From imagining new housing models to finding resources to house people, postwar periods are rich in ideas and policies for accommodating people. The need for housing reveals the toll of destruction, while the search for home poignantly highlights the violence of broken relationships with place and with people.
In her talk, Dr. Dyak will focus on the city of Lviv, which emerged from the Second World War with more than 90% of its buildings intact, alongside a loss of more than 90% of its prewar inhabitants, mostly Jewish and Polish. Lviv was transferred from one country to another — from the Polish state to Soviet Ukraine — as part of postwar border remaking in Europe. The city offers a possibility to explore how engaging with the materiality and specificity of place became critical in shaping a sense of new postwar belonging while also perpetuating the displacement and dispossession brought on by the war.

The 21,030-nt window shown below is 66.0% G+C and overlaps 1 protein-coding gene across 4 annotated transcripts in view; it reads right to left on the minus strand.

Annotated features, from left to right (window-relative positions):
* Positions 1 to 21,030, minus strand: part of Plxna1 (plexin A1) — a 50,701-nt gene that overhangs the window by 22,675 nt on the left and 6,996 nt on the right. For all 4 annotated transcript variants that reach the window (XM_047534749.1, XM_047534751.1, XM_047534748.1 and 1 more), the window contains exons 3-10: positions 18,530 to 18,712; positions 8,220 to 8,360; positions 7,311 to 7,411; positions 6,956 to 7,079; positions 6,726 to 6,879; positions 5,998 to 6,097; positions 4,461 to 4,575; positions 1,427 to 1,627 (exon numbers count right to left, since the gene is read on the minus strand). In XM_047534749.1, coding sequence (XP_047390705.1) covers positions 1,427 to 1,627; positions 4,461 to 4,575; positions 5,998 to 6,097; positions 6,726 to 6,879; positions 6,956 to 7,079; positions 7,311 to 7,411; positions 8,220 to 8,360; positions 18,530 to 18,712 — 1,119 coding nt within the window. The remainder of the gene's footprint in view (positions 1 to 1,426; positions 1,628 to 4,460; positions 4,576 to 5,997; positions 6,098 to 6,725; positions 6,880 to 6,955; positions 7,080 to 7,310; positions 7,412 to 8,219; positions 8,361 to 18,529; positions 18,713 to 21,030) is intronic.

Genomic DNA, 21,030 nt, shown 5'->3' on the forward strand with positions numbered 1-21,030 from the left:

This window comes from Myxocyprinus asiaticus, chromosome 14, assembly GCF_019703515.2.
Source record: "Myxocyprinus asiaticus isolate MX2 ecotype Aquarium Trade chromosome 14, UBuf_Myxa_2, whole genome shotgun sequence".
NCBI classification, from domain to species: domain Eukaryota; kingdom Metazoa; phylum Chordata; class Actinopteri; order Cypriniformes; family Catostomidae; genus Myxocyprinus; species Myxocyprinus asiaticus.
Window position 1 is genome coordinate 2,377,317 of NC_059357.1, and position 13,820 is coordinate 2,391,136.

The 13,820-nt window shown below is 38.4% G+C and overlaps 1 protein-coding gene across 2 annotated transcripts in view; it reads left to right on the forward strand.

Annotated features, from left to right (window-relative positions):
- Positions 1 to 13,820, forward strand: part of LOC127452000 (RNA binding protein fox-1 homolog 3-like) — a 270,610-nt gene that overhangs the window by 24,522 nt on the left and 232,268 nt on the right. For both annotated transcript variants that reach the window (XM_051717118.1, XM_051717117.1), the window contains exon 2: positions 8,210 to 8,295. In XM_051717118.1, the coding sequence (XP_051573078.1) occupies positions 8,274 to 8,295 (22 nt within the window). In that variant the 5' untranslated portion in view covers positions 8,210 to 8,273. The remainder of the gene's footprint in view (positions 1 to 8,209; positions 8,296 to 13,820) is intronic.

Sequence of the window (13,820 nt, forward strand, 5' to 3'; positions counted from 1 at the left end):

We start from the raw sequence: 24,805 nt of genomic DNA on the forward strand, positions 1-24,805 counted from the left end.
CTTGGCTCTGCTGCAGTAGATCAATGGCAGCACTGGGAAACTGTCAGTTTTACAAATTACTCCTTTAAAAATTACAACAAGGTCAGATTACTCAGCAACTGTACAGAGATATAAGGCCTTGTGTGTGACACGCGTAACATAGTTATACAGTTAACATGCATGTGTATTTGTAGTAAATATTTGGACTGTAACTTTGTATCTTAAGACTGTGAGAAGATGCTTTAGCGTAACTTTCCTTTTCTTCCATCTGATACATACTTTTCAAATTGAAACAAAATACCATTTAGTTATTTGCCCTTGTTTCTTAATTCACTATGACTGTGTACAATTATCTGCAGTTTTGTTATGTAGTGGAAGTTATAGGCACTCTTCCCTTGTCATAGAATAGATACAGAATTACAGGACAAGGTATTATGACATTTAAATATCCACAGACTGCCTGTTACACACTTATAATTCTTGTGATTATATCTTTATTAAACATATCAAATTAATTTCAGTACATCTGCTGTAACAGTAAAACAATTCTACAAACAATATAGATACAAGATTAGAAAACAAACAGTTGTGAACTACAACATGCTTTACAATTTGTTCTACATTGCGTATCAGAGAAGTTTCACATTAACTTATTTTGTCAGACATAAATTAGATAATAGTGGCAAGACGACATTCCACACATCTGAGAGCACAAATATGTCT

Looking at two specific projects — an architectural survey from the 1940s and an experimental architectural study of the 1950s — the talk will show how buildings, treated initially with distance as non-Soviet, became an inspirational and critical ingredient in the process of postwar place- and time-making. This specific postwar story is one of many that shaped contemporary Ukraine, a country combining multiple legacies and national stories of postwar rebuilding in the 20th century. Reengaging with these legacies may be helpful for contemporary thinking about future reconstruction after the current war.
Refreshments will be provided.
This event is co-sponsored by the Ukrainian Research Institute at Harvard University and the Graduate School of Design, at Harvard University.
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